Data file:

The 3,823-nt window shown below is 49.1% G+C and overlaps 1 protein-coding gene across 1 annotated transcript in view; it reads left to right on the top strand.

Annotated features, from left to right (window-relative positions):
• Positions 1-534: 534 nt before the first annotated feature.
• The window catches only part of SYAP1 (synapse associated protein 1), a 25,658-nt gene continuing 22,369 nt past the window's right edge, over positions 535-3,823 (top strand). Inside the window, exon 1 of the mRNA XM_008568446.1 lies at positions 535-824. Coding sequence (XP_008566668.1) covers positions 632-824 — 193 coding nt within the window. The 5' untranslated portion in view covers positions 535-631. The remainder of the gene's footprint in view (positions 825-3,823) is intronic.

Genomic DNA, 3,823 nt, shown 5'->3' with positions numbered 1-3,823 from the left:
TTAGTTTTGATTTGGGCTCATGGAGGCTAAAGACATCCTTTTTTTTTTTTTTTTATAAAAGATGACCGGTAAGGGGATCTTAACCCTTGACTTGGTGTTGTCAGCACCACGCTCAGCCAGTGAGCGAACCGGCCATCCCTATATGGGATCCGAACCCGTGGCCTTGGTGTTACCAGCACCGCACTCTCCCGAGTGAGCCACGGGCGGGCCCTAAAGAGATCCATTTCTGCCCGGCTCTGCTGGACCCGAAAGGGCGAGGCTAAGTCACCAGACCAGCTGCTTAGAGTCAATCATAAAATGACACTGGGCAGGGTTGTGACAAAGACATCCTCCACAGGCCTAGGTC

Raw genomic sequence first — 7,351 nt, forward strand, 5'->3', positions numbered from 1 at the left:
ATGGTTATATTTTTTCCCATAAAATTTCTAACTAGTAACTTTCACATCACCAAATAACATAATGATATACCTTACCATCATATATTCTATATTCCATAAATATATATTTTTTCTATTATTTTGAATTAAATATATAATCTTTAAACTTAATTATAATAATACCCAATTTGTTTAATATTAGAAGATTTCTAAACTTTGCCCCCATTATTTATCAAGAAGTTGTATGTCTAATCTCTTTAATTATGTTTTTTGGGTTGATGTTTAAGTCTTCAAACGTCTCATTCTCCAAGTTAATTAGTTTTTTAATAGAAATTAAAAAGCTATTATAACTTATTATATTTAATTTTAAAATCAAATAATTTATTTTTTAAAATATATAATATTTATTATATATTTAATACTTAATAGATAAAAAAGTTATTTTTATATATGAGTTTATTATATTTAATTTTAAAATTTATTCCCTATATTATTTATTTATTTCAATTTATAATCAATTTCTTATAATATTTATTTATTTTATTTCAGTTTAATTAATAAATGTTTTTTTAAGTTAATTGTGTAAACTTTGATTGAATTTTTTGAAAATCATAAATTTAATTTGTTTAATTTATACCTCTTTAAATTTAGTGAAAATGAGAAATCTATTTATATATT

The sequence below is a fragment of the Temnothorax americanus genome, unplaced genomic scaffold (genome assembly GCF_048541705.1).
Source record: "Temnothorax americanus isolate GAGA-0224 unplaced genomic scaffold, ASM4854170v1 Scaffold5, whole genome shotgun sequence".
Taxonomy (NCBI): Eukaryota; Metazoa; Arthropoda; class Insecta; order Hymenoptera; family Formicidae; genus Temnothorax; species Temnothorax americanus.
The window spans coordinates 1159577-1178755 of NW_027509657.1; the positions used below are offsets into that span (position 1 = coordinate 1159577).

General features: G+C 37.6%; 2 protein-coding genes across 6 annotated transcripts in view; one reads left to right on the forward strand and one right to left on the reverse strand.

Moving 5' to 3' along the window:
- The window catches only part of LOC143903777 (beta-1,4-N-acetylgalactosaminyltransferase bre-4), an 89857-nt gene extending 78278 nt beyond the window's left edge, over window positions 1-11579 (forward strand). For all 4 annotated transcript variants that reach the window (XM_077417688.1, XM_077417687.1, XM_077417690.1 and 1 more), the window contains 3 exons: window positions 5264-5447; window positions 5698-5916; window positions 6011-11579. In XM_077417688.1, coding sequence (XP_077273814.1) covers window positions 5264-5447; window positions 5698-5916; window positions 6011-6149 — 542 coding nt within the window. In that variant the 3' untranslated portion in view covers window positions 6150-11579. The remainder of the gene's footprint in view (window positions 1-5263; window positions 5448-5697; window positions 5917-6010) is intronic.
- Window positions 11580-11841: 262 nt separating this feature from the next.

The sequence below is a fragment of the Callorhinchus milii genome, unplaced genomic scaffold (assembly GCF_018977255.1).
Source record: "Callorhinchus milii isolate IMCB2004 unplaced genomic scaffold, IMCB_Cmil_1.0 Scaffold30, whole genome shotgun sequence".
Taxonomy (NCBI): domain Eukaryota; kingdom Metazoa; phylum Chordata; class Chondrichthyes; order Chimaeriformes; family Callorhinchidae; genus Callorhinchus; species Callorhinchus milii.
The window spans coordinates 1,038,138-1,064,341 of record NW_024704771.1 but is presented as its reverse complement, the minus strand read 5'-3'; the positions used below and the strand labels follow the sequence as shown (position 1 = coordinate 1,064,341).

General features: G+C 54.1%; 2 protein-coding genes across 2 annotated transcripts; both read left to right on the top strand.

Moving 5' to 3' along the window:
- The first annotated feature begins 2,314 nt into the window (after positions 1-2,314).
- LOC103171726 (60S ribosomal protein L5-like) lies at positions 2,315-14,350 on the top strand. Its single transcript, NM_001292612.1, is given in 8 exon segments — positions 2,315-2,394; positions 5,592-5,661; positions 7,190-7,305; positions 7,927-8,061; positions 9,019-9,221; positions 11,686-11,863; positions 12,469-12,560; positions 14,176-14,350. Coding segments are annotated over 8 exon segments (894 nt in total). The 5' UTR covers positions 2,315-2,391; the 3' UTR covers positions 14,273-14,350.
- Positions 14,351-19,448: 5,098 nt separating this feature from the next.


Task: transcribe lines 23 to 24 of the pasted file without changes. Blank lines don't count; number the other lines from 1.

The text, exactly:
- The first annotated feature begins 2,314 nt into the window (after positions 1-2,314).
- LOC103171726 (60S ribosomal protein L5-like) lies at positions 2,315-14,350 on the top strand. Its single transcript, NM_001292612.1, is given in 8 exon segments — positions 2,315-2,394; positions 5,592-5,661; positions 7,190-7,305; positions 7,927-8,061; positions 9,019-9,221; positions 11,686-11,863; positions 12,469-12,560; positions 14,176-14,350. Coding segments are annotated over 8 exon segments (894 nt in total). The 5' UTR covers positions 2,315-2,391; the 3' UTR covers positions 14,273-14,350.